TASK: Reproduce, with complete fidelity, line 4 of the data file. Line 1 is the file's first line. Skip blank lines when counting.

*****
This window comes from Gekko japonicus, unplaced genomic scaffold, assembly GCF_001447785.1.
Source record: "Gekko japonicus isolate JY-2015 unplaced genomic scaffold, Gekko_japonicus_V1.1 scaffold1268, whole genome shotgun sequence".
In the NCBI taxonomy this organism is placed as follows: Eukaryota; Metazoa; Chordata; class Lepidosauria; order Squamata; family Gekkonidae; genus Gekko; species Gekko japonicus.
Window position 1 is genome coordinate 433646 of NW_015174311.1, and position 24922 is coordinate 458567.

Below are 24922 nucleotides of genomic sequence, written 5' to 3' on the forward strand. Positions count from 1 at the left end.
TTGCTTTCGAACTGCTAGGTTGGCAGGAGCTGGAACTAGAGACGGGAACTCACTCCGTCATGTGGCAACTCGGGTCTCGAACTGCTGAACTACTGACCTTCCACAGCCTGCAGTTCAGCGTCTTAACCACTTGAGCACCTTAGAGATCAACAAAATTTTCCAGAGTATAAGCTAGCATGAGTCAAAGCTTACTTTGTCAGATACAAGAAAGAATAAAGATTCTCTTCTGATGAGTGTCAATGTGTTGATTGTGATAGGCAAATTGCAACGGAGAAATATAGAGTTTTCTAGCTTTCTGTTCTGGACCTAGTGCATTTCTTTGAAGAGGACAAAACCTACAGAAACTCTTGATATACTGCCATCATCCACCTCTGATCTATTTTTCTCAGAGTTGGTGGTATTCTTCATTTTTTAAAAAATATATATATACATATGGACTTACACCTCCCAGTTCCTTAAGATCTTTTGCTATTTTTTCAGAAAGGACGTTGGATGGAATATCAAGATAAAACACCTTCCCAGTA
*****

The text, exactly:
Window position 1 is genome coordinate 433646 of NW_015174311.1, and position 24922 is coordinate 458567.